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Article in Japanese | WPRIM | ID: wpr-374413


We report a case of successfully treated mesenteric ischemia following emergency endovascular aortic repair (EVAR) for ruptured abdominal aortic aneurysm (r-AAA). A 79-year-old man, who had received hemodialysis for 5 years for diabetic nephropathy, presented with sudden onset abdominal pain. Contrast-enhanced computed tomography revealed an rAAA with a 60-mm diameter in the infrarenal abdominal aorta. Emergency EVAR was performed. After completion of stent graft placement, intraoperative angiogram revealed serious imaging delay of the superior mesenteric artery. An emergency saphenous vein bypass was performed from the right external iliac artery to the ileocolic artery. The postoperative course was uneventful, and there has been no evidence of endoleak or enlargement of aneurysm diameter during the follow-up period of 2 years.

Article in Japanese | WPRIM | ID: wpr-362982


The use of axillofemoral bypass grafts (AxFG) has became a widely accepted treatment for high-risk patients with aortoiliac occlusive disease. On the other hand, AxFG has been associated with a variety of complications in the upper extremity. A symptom of upper extremity thromboembolism after AxFG occlusion is reported as axillofemoral bypass graft stump syndrome (AxFSS). We report the case of a 55-year-old man with repeated AxFSS after an AxFG occlusion. He underwent brachial artery exploration and embolectomy. Angiograms showed an embolus floating in the axillary artery, which originated from the occluded graft stump. The stump was obliterated with a metallic stent introduced through the same arteriotomy made for the embolectomy. The endovascular treatment of AxFSS is minimally invasive and is an effective modality in this condition.

Article in Japanese | WPRIM | ID: wpr-361900


An 83-year-old woman with unstable angina pectoris underwent percutaneous coronary intervention (PCI) of the left circumflex artery, and her condition improved. However, on the eighth day after PCI, she went into a stated shock, and echocardiogram confirmed a large amount of pericardial effusion. Pericardiocentesis was immediately performed, and bloody pericardial effusion was drained. Cardiac rupture was suspected, although the cause was unknown. Emergency sternotomy was performed, and blow out type cardiac rupture in the center of a thumb-sized infarction was found at the area of the obtuse marginal branch. The ruptured left ventricular wall was successfully closed with 2 mattress sutures because the infarcted area was relatively small. Postoperative course was good, and she was discharged on the 25th postoperative day. In this case, the cause of cardiac rupture was thought to be a small branch of the left circumflex artery, which was occluded during PCI. This is one of the rare but important mechanisms of cardiac tamponade after PCI.

Article in Japanese | WPRIM | ID: wpr-361795


Non-occlusive mesenteric ischemia (NOMI) is a rare but often fatal event following cardiac surgery. Early diagnosis of NOMI is difficult because the related abdominal symptoms are not very specific. From April 1999 to September 2003, 1,040 patients underwent cardiac surgery, among whom 5 patients who underwent angiography were given a diagnosis of NOMI. A catheter was used for immediate intra-arterial infusion of 500<i>μ</i>g prostaglandin E1 into the superior mesenteric artery over a period of 30min. Prior to angiography, all patients had cutis marmorata and elevated serum lactate levels. Three patients showed peritoneal signs and therefore underwent laparotomy. Of the 5 patients, 4 survived. In conclusion, if mesenteric ischemia is suspected, selective angiography must be performed as soon as possible for diagnosis and treatment. Additionally, the presence of other findings such as cutis marmorata and elevated serum lactate levels proved to be useful in the early diagnosis of NOMI.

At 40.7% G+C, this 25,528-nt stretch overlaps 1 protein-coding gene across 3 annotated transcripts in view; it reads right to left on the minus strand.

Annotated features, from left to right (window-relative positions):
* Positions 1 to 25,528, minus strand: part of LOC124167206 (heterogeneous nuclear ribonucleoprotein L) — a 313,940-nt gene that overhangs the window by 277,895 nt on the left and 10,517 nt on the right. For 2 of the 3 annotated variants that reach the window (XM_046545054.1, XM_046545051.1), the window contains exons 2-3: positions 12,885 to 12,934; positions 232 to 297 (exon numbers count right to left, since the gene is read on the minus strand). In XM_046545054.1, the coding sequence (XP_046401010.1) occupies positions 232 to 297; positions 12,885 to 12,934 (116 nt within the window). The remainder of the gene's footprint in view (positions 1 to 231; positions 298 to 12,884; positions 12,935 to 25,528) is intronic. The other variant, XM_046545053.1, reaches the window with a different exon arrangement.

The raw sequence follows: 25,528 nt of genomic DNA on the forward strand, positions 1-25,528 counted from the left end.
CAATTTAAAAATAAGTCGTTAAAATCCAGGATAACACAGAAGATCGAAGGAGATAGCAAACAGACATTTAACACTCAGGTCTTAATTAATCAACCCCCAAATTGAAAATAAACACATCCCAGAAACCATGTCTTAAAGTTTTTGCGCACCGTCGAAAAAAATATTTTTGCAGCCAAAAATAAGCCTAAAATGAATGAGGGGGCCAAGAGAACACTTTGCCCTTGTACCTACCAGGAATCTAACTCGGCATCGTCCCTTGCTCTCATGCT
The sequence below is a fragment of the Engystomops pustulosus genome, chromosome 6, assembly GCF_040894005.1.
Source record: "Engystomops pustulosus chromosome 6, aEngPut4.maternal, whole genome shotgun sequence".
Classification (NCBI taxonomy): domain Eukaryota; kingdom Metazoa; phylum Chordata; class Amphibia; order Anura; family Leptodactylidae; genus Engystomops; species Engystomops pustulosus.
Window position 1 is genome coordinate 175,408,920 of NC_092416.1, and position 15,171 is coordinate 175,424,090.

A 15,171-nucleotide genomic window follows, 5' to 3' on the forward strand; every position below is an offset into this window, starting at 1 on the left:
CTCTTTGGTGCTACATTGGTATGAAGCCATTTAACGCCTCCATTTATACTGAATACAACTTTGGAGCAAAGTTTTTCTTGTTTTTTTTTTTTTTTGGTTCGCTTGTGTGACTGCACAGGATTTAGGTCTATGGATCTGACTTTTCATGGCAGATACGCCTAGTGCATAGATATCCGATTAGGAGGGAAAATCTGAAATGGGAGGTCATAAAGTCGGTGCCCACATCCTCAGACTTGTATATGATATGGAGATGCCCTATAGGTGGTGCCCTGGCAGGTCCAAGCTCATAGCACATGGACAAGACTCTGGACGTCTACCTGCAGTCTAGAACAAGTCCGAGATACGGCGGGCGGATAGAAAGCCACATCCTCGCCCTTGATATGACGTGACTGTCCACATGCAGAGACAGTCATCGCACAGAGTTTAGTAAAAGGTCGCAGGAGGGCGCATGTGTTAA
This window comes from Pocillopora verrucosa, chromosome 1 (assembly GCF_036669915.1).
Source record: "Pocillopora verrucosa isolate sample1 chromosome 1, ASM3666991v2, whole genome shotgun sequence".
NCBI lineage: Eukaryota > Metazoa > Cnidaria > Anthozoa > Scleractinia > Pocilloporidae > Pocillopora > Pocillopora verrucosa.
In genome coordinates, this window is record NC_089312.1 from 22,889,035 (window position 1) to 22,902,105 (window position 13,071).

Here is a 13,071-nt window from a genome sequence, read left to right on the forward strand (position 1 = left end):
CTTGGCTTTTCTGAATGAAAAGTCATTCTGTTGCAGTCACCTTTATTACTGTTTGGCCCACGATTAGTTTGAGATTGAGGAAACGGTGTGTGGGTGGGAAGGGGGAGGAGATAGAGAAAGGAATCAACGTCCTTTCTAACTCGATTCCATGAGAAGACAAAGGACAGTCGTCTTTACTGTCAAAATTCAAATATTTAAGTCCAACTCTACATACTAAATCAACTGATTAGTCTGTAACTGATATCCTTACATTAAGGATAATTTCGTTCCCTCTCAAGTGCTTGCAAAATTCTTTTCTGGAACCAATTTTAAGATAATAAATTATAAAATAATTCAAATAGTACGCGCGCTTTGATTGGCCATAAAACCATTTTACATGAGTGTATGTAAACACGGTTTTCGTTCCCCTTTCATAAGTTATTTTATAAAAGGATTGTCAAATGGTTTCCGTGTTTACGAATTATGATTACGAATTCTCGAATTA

Article in Japanese | WPRIM | ID: wpr-366446


When performing surgery of the thoracic aorta, several supporting methods must be easily available to facilitate various grafting procedures which are selected as the most suitable method for each case. We report on a practical cardiopulmonary bypass (CPB) circuit which can be used in the surgical treatment of any thoracic aortic disease: aortic dissection, true aneurysm involving the aortic arch, descending aortic aneurysm or thoraco-abdominal aortic aneurysm. The circuit design is based on a percutaneous cardiopulmonary support system. We added some modifications to the system for managing CPB simply. The improved bypass circuit was applied in operations on 26 patients and yielded excellent clinical results. The advantages of the circuit are listed as follows: 1) If massive bleeding occurs during closed-circuit CPB, the blood can be sucked into a built-in hard shell reservoir on the venous side of the bypass, and can immediately be returned back into the bypass circuit. 2) Using clamping forceps it is possible to easily switch between closed-circuit CPB and conventional CPB using gravitational venous return. 3) Selective cerebral or other organ perfusion can be done by a built-in roller pump distal to the oxygenator. The perfusion line using the roller pump diverges from the main line using the centrifugal pump kept in a spinning state. If the hypothermic method is used, the lower body is perfused via a femoral arterial cannulation by the centrifugal pump, and the upper body by the roller pump with right subclavian arterial cannulation. When the cardiac rhythm changes to ventricular fibrillation in cooling the patient, the flow ratio of the lower body to the upper body must be 1:1, since retrograde perfusion from the femoral artery may cause cerebral infarction due to embolism of dislodged debris or thrombi from the aneurysm.